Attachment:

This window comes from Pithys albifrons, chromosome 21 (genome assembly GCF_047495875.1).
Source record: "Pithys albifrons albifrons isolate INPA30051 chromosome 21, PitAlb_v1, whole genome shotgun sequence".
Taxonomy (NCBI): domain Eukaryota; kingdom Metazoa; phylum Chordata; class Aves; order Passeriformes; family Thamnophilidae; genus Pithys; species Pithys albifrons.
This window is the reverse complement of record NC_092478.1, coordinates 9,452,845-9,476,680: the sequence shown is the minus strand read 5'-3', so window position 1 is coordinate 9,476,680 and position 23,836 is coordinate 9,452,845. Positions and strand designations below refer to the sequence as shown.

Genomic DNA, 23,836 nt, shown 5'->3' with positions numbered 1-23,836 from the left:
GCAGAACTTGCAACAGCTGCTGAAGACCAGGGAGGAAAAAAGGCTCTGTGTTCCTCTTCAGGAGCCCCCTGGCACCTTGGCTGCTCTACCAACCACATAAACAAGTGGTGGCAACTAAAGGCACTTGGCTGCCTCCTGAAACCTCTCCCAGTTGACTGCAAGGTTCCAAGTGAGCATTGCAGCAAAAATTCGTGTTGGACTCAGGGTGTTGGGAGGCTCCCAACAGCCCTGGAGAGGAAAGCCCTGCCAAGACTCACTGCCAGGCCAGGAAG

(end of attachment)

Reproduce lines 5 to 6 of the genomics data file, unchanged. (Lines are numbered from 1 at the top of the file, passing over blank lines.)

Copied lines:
Genomic DNA, 23,836 nt, shown 5'->3' with positions numbered 1-23,836 from the left:
GCAGAACTTGCAACAGCTGCTGAAGACCAGGGAGGAAAAAAGGCTCTGTGTTCCTCTTCAGGAGCCCCCTGGCACCTTGGCTGCTCTACCAACCACATAAACAAGTGGTGGCAACTAAAGGCACTTGGCTGCCTCCTGAAACCTCTCCCAGTTGACTGCAAGGTTCCAAGTGAGCATTGCAGCAAAAATTCGTGTTGGACTCAGGGTGTTGGGAGGCTCCCAACAGCCCTGGAGAGGAAAGCCCTGCCAAGACTCACTGCCAGGCCAGGAAG